Agile2010: From Change to Planning to just being truly Present
Note: This blog post was originally written when I was a consultant for OpenSource Connections.
A couple weeks ago I went to the Agile2010 conference in Orlando, and it was a really great experience. I really enjoyed giving my talk on range estimation in Scrum, and I greatly appreciated the large turnout for the session and the great participation and questions. But the real value I got was in the other sessions I attended.
I learned an awful lot during that week, and I have been slowly absorbing those lessons since returning. I’m going to try and summarize a few of those lessons here. They will necessarily be brief and disjointed tidbits, but if you’re interested I hope you’ll go find the person who gave that talk to learn more, or perhaps I’ll blog in more depth about some of them later.
“Making Change Happen” with Mary Poppendieck
The key scarcity for information workers is time and energy, not as much money. Therefore if you manage your teams like volunteers and give them a challenge and a vision, they will desire leadership and not fear it. They will desire the kind of leadership that continues to provide vision and coordination, not command and control.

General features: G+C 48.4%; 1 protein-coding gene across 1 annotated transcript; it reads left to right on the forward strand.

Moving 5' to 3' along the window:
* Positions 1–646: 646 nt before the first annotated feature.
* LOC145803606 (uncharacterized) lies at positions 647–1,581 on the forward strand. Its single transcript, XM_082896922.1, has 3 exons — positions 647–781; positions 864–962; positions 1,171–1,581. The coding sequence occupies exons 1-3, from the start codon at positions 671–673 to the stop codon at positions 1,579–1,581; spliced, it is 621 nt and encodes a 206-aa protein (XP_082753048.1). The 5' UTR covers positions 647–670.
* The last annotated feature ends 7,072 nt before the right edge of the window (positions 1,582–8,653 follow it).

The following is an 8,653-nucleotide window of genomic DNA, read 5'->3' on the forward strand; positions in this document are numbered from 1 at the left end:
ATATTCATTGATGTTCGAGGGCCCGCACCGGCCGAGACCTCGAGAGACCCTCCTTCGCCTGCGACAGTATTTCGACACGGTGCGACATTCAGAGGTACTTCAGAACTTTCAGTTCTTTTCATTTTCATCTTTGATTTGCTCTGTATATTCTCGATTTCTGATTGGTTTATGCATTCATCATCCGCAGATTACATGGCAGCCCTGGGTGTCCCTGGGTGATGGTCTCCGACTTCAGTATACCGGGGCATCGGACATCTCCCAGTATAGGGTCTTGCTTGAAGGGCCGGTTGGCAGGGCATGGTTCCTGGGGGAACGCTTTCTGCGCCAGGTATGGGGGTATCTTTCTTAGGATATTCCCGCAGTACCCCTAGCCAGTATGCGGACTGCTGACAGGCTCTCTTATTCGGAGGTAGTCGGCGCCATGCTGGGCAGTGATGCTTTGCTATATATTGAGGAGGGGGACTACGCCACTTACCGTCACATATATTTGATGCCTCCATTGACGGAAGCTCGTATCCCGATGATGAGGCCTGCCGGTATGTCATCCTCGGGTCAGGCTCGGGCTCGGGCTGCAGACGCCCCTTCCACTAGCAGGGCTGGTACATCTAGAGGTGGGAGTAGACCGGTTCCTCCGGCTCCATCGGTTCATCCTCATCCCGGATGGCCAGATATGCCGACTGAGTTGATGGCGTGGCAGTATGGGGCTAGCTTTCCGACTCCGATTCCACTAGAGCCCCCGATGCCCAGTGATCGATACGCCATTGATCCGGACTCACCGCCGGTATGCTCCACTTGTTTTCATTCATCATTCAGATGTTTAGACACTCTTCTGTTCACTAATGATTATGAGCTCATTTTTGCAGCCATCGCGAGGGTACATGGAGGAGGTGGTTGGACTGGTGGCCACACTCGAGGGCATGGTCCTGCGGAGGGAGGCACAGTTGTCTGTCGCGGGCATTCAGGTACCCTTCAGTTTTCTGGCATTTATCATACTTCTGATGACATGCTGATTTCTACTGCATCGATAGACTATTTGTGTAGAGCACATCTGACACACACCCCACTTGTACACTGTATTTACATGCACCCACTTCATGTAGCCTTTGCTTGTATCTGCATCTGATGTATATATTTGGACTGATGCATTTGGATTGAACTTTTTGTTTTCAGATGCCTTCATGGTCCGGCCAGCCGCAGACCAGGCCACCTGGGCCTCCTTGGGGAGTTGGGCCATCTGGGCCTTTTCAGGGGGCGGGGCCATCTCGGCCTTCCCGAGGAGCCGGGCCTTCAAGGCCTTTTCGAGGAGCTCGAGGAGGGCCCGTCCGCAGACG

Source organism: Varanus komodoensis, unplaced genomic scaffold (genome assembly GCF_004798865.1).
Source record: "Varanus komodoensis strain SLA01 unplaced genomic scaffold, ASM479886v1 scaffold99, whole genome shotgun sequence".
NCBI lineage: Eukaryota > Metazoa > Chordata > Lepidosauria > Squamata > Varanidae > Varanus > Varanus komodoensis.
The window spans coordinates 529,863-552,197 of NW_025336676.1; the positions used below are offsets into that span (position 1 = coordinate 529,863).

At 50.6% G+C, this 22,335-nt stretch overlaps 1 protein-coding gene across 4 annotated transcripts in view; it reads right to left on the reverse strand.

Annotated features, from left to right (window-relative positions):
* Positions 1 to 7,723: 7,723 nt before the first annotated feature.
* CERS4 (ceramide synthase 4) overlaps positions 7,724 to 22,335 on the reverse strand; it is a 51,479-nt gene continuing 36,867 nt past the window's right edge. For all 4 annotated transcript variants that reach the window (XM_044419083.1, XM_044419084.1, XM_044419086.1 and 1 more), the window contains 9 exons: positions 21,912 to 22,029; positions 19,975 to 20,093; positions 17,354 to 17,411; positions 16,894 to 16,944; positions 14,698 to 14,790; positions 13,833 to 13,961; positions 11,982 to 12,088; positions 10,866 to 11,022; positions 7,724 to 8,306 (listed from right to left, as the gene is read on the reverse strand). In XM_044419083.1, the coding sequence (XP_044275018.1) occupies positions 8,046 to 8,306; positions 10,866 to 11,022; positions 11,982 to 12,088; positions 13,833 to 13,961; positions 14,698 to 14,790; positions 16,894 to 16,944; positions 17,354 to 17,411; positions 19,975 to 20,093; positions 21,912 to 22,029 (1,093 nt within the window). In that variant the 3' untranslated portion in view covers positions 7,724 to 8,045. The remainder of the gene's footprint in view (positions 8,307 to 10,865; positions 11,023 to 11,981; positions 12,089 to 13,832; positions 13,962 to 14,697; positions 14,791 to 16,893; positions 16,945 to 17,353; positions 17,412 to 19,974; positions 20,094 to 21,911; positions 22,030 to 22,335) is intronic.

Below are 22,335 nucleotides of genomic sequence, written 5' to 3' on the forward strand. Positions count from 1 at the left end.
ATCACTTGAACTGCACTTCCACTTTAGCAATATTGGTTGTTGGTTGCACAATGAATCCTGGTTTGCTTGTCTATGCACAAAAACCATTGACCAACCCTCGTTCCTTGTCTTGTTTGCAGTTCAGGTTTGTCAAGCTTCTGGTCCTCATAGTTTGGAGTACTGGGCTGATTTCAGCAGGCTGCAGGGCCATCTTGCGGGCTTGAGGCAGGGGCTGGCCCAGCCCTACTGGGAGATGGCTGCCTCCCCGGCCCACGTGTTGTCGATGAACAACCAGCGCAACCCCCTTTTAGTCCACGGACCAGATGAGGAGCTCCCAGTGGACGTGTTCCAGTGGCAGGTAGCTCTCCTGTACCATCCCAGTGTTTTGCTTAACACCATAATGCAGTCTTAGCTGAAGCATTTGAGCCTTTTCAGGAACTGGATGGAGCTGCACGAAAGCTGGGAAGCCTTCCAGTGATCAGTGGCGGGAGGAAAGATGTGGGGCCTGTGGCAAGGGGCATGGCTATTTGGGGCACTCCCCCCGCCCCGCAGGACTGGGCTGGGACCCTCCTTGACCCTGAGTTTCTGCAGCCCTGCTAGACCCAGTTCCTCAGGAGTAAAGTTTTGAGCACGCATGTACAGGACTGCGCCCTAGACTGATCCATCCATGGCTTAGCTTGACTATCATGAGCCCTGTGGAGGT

When evaluating a team or broken process, avoid saying “What’s not working and how do we fix it?” Instead start with “What is working (perhaps against all odds), and how do we clone it?” Look for areas where the team should be failing, and yet they are succeeding despite the obstacles. They have figured something out.
Agile Planning with Mike Cohn
There was a lot of value in this session, but one concept I liked was “Commitment Driven Sprint Planning.” When you have no historical velocity for a team or a project, you should break up stories into tasks using only one story at a time. After estimating those tasks and adding them to the sprint plan, ask the developers “Can you commit to delivering this in this sprint?” If they can, then you pick another story, break it into tasks and estimate, and add it to the sprint. Again, ask the team if they can commit.
Repeat this process until the team feels that they can’t commit to getting any more work done reliably and with high quality in that sprint. The number of story points they took on is a predicted velocity and something you can use to plan the rest of the backlog with. This seems particularly useful when estimating development efforts for a proposal.